Centennial Afterthoughts: May Fourth Movement Revisited

International symposium, Hebrew University of Jerusalem, April 10, 2019

On May 4th, 1919, a group of students from Peking (Beijing) University and a few other elite universities and colleges in Beijing  organized a vigil against the unfair treatment of China in Versailles Treaty and against the corrupt warlord government that yielded China’s territory to Japan. After the vigil was suppressed by police, it triggered a series of protests across China’s cities. The ensuing demonstrations—the May Fourth Movement—marked a dramatic turn in China’s politics of that time. At the heyday of the warlord era, a student grassroots movement succeeded to galvanize the population and create a new political atmosphere in the country. The births of Communist Party of China (CPC) and of the rejuvenated Party of the Nation (Guomindang GMD or Kuomintang, KMT) are usually connected to these events.

For generations, the May 4th movement and its intellectual predecessor, the iconoclastic New Culture Movement (1915-) were considered as the watershed in China’s modern history, the harbingers of socialism, liberalism, nationalism, and other aspects of Western political and intellectual culture. This view was sanctified by no less a figure than Mao Zedong himself, and it was supported by a variety of historians across the ideological divide lines. In recent decades, however, new views proliferated, aimed at decentralizing the May Fourth movement and shifting attention away from it toward other intellectual and political currents of that age. In China itself, the erstwhile radical assault on country’s traditional values, the hallmark of the May Fourth upheaval, is no longer viewed in a positive way. Lively debates about the meaning of May Fourth movement and its legacy make it one of the most fascinating topics in studies of China’s modern history. As we approach the movement’s centennial, the debates in scholarly publications and mass media further intensify.

Our symposium gathers historians, philosophers, and scholars of language and literature from Australia, China, Europe, Israel, and North America. They will address anew history and intellectual content of the May Fourth movement and its lasting impact, in particular its role in current political and intellectual debates in China and among Chinese communities worldwide. We hope that the gathering—one of the world largest outside China—will yield a new understanding of this fascinating junction in China’s modern history, and offer new perspectives on the ongoing relevance of this movement to China’s present path.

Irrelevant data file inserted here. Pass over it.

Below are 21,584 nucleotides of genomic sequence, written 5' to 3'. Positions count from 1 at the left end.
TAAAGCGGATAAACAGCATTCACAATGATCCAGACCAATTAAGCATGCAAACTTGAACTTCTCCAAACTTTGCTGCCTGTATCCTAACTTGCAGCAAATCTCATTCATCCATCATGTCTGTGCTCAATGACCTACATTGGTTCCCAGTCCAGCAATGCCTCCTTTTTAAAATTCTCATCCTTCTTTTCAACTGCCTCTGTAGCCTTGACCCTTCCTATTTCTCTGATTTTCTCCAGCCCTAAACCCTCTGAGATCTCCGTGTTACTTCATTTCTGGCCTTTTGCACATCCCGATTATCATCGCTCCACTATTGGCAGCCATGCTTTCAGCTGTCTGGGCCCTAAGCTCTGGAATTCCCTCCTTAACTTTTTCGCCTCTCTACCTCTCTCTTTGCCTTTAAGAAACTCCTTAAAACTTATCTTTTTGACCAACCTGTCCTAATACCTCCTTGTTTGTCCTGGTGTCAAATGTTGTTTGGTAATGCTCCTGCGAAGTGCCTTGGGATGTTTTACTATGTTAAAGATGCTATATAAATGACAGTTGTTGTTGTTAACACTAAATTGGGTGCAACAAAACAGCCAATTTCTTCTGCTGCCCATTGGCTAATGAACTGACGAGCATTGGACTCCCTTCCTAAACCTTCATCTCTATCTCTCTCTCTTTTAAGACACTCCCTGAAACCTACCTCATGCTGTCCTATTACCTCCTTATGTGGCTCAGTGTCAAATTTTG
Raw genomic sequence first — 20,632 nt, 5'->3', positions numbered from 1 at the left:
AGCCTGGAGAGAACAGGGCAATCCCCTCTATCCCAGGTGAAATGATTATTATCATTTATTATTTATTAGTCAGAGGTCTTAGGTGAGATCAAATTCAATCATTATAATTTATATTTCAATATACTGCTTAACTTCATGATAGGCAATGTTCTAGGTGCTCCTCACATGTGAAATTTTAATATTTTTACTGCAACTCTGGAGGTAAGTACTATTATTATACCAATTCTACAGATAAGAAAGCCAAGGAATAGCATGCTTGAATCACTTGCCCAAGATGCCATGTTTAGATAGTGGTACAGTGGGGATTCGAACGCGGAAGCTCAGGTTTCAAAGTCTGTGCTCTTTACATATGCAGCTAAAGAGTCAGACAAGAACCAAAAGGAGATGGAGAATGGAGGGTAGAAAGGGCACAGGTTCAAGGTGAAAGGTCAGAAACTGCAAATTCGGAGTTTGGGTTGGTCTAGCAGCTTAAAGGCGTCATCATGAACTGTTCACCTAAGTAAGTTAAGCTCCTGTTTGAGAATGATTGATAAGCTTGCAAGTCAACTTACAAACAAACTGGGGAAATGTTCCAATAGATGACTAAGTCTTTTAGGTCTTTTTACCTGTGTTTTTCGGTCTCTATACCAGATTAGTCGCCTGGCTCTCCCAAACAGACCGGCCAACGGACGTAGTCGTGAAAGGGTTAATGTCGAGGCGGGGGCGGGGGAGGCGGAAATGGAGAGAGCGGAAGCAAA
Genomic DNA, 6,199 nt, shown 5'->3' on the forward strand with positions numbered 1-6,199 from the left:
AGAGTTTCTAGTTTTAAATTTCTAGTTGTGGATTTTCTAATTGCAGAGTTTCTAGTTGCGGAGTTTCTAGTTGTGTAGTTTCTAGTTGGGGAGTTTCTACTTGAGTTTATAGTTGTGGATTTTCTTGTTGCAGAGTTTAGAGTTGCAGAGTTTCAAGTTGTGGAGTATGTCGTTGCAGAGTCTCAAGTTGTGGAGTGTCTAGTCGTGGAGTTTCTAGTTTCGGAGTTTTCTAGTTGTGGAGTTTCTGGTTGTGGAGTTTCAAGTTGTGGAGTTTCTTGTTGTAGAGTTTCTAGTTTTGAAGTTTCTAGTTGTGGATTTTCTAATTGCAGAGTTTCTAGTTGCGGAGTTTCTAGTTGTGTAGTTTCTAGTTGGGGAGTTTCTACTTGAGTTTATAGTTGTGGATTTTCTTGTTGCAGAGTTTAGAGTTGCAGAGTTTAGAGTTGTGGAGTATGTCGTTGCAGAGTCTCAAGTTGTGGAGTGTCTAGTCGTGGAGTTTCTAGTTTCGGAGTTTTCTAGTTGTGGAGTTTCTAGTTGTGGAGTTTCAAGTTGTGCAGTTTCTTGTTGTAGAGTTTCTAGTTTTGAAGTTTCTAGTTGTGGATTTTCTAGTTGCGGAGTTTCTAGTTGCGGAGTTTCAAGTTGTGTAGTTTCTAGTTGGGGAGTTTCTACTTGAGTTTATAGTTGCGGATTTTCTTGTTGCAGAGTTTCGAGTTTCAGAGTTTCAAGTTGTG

Please find the attached file for a program.  


centennial_afterthoughts_may_fourth_movement_revisited.pdf447 KB


Wolfgang Kubin: Rethinking May Fourth through Lu Xun

Rethinking May 4th through Lu Xun

Wolfgang Kubin (Peking University)

May 4th is seen as the hey-day of reform for the Chinese society and Lu Xun is regarded as its most important spokesman. But this seems to be a myth. The problem is that the texts of that important period are mostly read in the light of later wishful thinking. Lu Xun is a critic of May 4th and not a real supporter. My paper will deal with the problem of understanding: How do we read, interpret and explain texts of times gone by? According to the standards of May 4th, to the principles of Maoist revolution or according to the norms of a text?

Amira Katz: “How Admirable is Fiction! How Frightening is Fiction!” – May Fourth Faith in the Power of [‘right’] Reading

“How Admirable is Fiction! How Frightening is Fiction!” – May 4th Faith in the Power of [‘right’] Reading and Some Past Echoes

Amira Katz (HUJI)

My talk will touch upon the ever-perplexing question of faith in literature - or more specifically, in the power of vernacular fiction - upheld by May 4th intellectuals as a vital tool for reform and the cure of China’s ills.  Although this faith [in new fiction] is usually ascribed to external influences (mainly through translated philosophical treatises and socio-political novels), I wish here to present possible traces of this particular mindset. I will base my observations on a variety of references: (a) earlier (Ming-Qing) authors’ prefaces as to how they conceive of their works and of their ‘function’ as writers (b) quotations from traditional fiction where narrator or characters attend to the subject of reading and its potential impact (c) anecdotes and stories of ‘extreme’ reading, whether exalting or fatal. These references might point at some association of May 4th reformists’ writings with older terms and concepts, hinting at a particular belief potent in China.

Cao Jian: Bibles and Anthropological Theme in Modern China

Bibles and Anthropological Theme in Modern China

Cao Jian (Sun Yat-sen University)

During the period of the New Culture Movement, the OT ideas of God and monotheism were widely discussed by people of different ideologies and closely related to the interpreters’ ideals of individual and social perfection at the time of suffering and crisis. First, preoccupation with social injustice led Chinese interpreters to search for ideas of God and monotheism which would describe the universality of suffering and oppression. Second, many Chinese Christian intellectuals believed that both the follower of Confucian dao and the follower of God aim for a morally ideal world; that dao and God provided a moral foundation for nationalism and universalism; and that although universalism is the ultimate goal as advocated by the OT prophets, nationalism is the only path one must follow to realize universalism. Third, as to national salvation, for those who took it as basically a religious problem of morality, it must start from individual reform, which surely leads to social reforms; for non-Christian converts who were equally occupied by the search for a way to perfect personality and a morally ideal world, some resorted to aesthetic education, as Wang Guowei and Cai Yuanpei did, to which monotheistic sentiment was believed to be particularly helpful, and others resorted to OT prophets, who were discussed as ideal men, as Sun Yat-sen and Lu Xun did.